On Wearing New Zealand Brands Abroad – Yes, They Translate

From a cosy vest worn in Copenhagen to an iconic pair of pants hitting their stride in London, here’s how local labels go the distance overseas.

By Jessica-Belle Greer

When I moved to the other side of the world, I was accompanied by four suitcases. First, let me explain myself.

As a former fashion features editor and writer, I was lucky enough to get to know an array of Aotearoa New Zealand designers whose work I admired, and amassed. I’ve always believed our home-grown labels can rival the international style set – they take pride in quality and offer it at a reasonable price (compared to similar brands abroad) while creating strong sense of identity and sustainable policies.

Before my partner and I settled into London life, we took off on a whistle-stop tour of Europe. For our first stop of Copenhagen, a cosy Itchy Knits vest (worn over my always-near Kowtow Classic tee) helped me feel as if I was ‘at home’ while being so very far away. When on my bike, a streamlined Wynn Hamlyn trench fitted in with the other Scandi cyclists, and I managed to keep up with the rather serious pack.

With a newfound appreciation for looking the part, Paris Georgia’s Elemental dresses gave me a sense of confidence, while softening the edge of my comfort zone. The idiosyncratic Ida dress was worn at parties in Berlin, and the chic black Manahou dress (made with ZQ Certified merino wool) was worn without a wrinkle by the time we made it to the Prada Foundation in Milan.

As we moved further South, the temperatures soared. Thankfully, there was nothing my Juliette Hogan Blair jumpsuit in linen rayon couldn’t handle – including a row to the mysterious chapel in the middle of Lake Bled, Slovenia.

In the city of music (and snobbish scoffs) Vienna, I leant into the soft power of Maggie Marilyn’s dresses – and managed to sneak my Kowtow t-shirt under some. Recently, in the also very ornate and proud city of Paris, I decided to dress in striking contrast to my Rococo rendezvous. Still with my Kowtow tee, I wore Maggie Marilyn’s sporting skort and slung a Deadly Ponies cross-body across for some serious artwork spotting and flea market shopping – not even a heatwave could stop me.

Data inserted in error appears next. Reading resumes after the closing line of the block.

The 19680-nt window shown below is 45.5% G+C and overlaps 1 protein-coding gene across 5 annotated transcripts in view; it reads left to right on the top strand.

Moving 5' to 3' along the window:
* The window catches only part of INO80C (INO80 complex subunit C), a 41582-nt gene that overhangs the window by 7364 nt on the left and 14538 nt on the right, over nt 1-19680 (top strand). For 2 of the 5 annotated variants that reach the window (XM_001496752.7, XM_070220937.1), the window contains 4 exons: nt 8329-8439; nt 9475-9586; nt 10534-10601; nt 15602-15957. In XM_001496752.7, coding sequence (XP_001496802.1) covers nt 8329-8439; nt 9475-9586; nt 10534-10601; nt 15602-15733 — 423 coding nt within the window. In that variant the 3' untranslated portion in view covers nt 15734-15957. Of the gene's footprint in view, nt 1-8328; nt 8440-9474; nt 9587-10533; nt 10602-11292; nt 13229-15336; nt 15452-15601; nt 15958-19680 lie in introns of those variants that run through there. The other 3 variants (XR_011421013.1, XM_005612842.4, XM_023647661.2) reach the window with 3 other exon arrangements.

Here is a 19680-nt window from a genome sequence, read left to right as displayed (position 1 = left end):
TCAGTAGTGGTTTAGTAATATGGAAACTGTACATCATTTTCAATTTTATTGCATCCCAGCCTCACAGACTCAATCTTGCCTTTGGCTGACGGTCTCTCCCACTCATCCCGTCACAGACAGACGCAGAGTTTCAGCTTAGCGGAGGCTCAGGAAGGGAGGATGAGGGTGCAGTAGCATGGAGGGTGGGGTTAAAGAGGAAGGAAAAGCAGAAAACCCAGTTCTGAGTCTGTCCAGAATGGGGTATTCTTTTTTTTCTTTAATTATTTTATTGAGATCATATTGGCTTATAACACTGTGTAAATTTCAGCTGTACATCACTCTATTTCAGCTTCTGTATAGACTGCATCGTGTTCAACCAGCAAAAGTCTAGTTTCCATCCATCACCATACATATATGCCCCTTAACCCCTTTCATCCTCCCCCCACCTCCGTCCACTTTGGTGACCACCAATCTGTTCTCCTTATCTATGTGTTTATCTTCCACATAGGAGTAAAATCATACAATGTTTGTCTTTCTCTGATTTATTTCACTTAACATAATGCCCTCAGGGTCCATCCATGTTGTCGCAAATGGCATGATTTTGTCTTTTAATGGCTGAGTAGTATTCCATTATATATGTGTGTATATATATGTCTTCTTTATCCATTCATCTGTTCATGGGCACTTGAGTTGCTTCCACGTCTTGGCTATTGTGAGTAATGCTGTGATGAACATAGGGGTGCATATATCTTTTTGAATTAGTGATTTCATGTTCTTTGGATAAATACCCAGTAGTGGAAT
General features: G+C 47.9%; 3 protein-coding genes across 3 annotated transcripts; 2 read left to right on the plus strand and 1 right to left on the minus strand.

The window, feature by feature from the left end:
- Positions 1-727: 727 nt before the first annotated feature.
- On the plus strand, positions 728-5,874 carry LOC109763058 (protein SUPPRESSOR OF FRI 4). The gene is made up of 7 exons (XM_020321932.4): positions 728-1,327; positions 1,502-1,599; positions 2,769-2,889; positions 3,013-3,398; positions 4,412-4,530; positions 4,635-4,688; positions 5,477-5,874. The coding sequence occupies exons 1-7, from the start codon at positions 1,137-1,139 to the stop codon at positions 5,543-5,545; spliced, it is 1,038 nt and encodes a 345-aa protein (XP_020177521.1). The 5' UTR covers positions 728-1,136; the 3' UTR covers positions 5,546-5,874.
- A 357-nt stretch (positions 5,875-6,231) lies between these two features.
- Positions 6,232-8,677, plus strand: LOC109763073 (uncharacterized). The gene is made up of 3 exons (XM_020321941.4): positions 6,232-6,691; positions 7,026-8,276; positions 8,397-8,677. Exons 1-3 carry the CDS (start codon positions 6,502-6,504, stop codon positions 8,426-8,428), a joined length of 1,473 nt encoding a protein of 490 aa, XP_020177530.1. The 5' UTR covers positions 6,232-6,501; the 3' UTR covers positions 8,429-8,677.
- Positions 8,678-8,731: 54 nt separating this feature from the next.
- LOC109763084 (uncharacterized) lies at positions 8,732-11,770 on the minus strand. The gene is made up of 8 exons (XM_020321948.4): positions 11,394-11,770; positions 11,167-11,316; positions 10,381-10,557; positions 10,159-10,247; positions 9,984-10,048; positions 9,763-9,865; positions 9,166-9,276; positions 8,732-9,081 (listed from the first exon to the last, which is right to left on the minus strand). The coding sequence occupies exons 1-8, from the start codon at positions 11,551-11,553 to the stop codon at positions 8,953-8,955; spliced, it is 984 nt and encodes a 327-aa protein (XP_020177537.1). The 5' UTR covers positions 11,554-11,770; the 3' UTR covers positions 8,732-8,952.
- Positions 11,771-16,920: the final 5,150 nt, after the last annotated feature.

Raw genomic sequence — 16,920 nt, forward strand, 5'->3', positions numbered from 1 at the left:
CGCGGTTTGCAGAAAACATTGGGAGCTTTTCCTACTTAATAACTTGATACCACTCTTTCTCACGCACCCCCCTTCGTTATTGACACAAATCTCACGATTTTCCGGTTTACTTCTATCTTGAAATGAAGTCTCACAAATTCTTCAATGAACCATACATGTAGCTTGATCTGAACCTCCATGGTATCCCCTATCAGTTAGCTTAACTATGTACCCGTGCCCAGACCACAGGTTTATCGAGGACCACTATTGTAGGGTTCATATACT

Back in (so far) summerless London, the melon Etta coat from Harris Tapper — which I affectionately call James (after he of the giant peach) is a constant. With a cocoon shape, it creates my own personal space bubble on the fast-paced pavements, and I’ve been told it brightens other’s days too. Then, the brand’s matching cashmere set, paired with a snug Loclaire tank top, is a staple when changing from my ‘outside clothes’ (which is a thing over here) to enjoy home comforts.

When coaxing myself to go to the gym, a wool cream Wynn Hamlyn blazer worn over my activewear helps me feel like the People’s Princess – a well-trod style inspiration in the Royal Borough of Kensington and Chelsea. It’s also surprisingly practical for supermarket runs turned lunch dates.

In large cities like London, the tired magazine trope of wearing something that will take you from the boardroom to the bar, for once, has grounds. At a recent networking event for New Zealand businesswomen abroad, Ruby’s Firebird pants were a surefire conversation starter – they are just so wonderful to wear, anywhere they said.

New Zealand fashion labels are created with a level of care that makes sense for a country whose shoppers are not just passing through, and where word of mouth is paramount. For many, there is a sense of duty to our ever-inspiring natural surroundings, which reminds designers not to churn out new collections for the sake of it, but to find their own unique perspective and seasons. Purposeful and polished, our labels offer a world of opportunities to their wearer. Where will they take you?